Plus, Vinnie Duber joins Kelly to discuss these baseball conversations including the memorable first words of Kyle Schwarber to Chili Davis, “I don’t suck!"

Listen to the full episode at this link (iOS users can go here) or in the embedded player below. Subscribe to the podcast on Apple Podcasts.

Changes aren't exactly popular, but Cubs and Sox — except maybe Willson Contreras — will adapt to baseball's new pace-of-play rules

Changes aren't exactly popular, but Cubs and Sox — except maybe Willson Contreras — will adapt to baseball's new pace-of-play rules

MESA, Ariz. — We know Willson Contreras doesn’t like baseball’s new pace-of-play rules.

He isn’t the only one.

“I think it’s a terrible idea. I think it’s all terrible,” Jon Lester said last week at spring training, before the specifics of the new rules were even announced. “The beautiful thing about our sport is there’s no time.”

Big surprise coming from the Cubs’ resident old-schooler.

The new rules limit teams to six mound visits per every nine-inning game, with exceptions for pitching changes, between batters, injuries and after the announcement of a pinch hitter. Teams get an extra mound visit for every extra inning in extra-inning games. Also, commercial breaks between innings have been cut by 20 seconds.

That’s it. But it’s caused a bit of an uproar.

Contreras made headlines Tuesday when he told reporters that he’ll willingly break those rules if he needs to in order to put his team in a better position to win.

“I’ve been reading a lot about this rule, and I don’t really care. If I have to pay the price for my team, I will,” Contreras said. “There’s six mound visits, but what if you have a tight game? … You have to go out there. They cannot say anything about that. It’s my team, and we just care about winning. And if they’re going to fine me about the No. 7 mound visit, I’ll pay the price.”

Talking about pace-of-play rule changes last week, Cubs manager Joe Maddon said his team would adapt to any new rules. In Chicago baseball’s other Arizona camp, a similar tune of adaptation was being sung.

“Obviously as players we’ve got to make adjustments to whatever rules they want to implement,” White Sox pitcher James Shields said. “This is a game of adjustments, we’re going to have to make adjustments as we go. We’re going to have to figure out logistics of the thing, and I would imagine in spring training we’re going to be talking about it more and more as we go so we don’t mess it up.”

There was general consensus that mound visits are a valuable thing. So what happens if a pitcher and catcher need to communicate but are forced to do it from 60 feet, six inches away?

“Sign language,” White Sox catching prospect Zack Collins joked. “I guess you have to just get on the same page in the dugout and hope that nothing goes wrong if you’re out of visits.”

In the end, here’s the question that needs answering: Are baseball games really too long?

On one hand, as Lester argued, you know what you’re signing up for when you watch a baseball game, be it in the stands at a ballpark or on TV. No one should be shocked when a game rolls on for more than three hours.

But shock and fans' levels of commitment or just pure apathy are two different things. And sometimes it’s a tough ask for fans to dedicate four hours of their day 162 times a year. So there’s a very good reason baseball is trying to make the game go faster, to keep people from leaving the stands or flipping the TV to another channel.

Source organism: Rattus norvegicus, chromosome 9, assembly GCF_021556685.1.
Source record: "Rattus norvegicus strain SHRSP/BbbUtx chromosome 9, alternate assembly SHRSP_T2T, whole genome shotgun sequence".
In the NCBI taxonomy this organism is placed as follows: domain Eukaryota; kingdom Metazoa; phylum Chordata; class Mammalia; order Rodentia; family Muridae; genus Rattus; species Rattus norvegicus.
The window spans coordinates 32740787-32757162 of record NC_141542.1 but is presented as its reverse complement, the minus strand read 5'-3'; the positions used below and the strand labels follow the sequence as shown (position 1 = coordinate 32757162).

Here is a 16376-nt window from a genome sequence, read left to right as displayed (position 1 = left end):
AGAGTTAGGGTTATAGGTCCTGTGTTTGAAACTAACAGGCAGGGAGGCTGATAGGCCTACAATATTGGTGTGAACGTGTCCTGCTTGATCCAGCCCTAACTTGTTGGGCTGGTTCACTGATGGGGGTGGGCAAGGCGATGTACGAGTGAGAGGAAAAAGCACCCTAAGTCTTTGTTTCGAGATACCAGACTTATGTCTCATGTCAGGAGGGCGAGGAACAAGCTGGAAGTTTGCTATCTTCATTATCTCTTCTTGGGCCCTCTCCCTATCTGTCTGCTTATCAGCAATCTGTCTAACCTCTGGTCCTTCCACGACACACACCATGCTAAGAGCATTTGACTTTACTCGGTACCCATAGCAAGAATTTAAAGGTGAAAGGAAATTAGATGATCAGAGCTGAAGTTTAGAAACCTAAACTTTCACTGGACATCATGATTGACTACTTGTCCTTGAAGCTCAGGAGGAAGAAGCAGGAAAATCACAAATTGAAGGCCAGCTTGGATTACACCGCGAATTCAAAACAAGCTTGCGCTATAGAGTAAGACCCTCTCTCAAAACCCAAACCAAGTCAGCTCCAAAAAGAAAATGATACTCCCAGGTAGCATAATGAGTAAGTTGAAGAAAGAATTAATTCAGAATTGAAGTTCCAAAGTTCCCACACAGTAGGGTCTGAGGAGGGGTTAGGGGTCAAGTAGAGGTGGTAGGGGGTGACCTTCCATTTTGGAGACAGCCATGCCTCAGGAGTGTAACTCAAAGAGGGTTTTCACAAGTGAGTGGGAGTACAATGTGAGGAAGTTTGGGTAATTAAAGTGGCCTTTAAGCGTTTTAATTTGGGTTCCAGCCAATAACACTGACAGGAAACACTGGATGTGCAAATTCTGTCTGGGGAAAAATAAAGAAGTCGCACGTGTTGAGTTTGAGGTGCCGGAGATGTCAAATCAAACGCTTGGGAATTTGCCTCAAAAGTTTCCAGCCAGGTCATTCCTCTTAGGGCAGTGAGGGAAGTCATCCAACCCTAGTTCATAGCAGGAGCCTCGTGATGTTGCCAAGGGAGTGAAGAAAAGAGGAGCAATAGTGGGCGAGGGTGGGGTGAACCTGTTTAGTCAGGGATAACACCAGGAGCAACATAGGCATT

Unsurprisingly, Lester would rather keep things the way they are.

“To be honest with you, the fans know what they’re getting themselves into when they go to a game,” Lester said. “It’s going to be a three-hour game. You may have a game that’s two hours, two hours and 15 minutes. Great, awesome. You may have a game that’s four hours. That’s the beautiful part of it.

“I get the mound visit thing. But what people that aren’t in the game don’t understand is that there’s so much technology in the game, there’s so many cameras on the field, that every stadium now has a camera on the catcher’s crotch. So they know signs before you even get there. Now we’ve got Apple Watches, now we’ve got people being accused of sitting in a tunnel (stealing signs). So there’s reasons behind the mound visit. He’s not just coming out there asking what time I’m going to dinner or, ‘Hey, how you feeling?’ There’s reasons behind everything, and I think if you take those away, it takes away the beauty of the baseball game.

“Every game has a flow, and I feel like that’s what makes it special. If you want to go to a timed event, go to a timed event. I’m sorry I’m old-school about it, but baseball’s been played the same way for a long time. And now we’re trying to add time to it. We’re missing something somewhere.”

Whether limiting the number of mound visits creates a significant dent in this problem remains to be seen. But excuse the players if they’re skeptical.

“We’ve got instant replay, we’ve got all kinds of different stuff going on. I don’t think (limiting) the mound visits are going to be the key factor to speeding this game up,” Shields said. “Some pitchers take too long, and some hitters take too long. It’s combination of a bunch of stuff.

“I know they’re trying to speed the game up a little bit. I think overall, the game’s going as fast as it possibly could. You’ve got commercials and things like that. TV has a lot to do with it. There’s a bunch of different combinations of things. But as a player, we’ve got to make an adjustment.”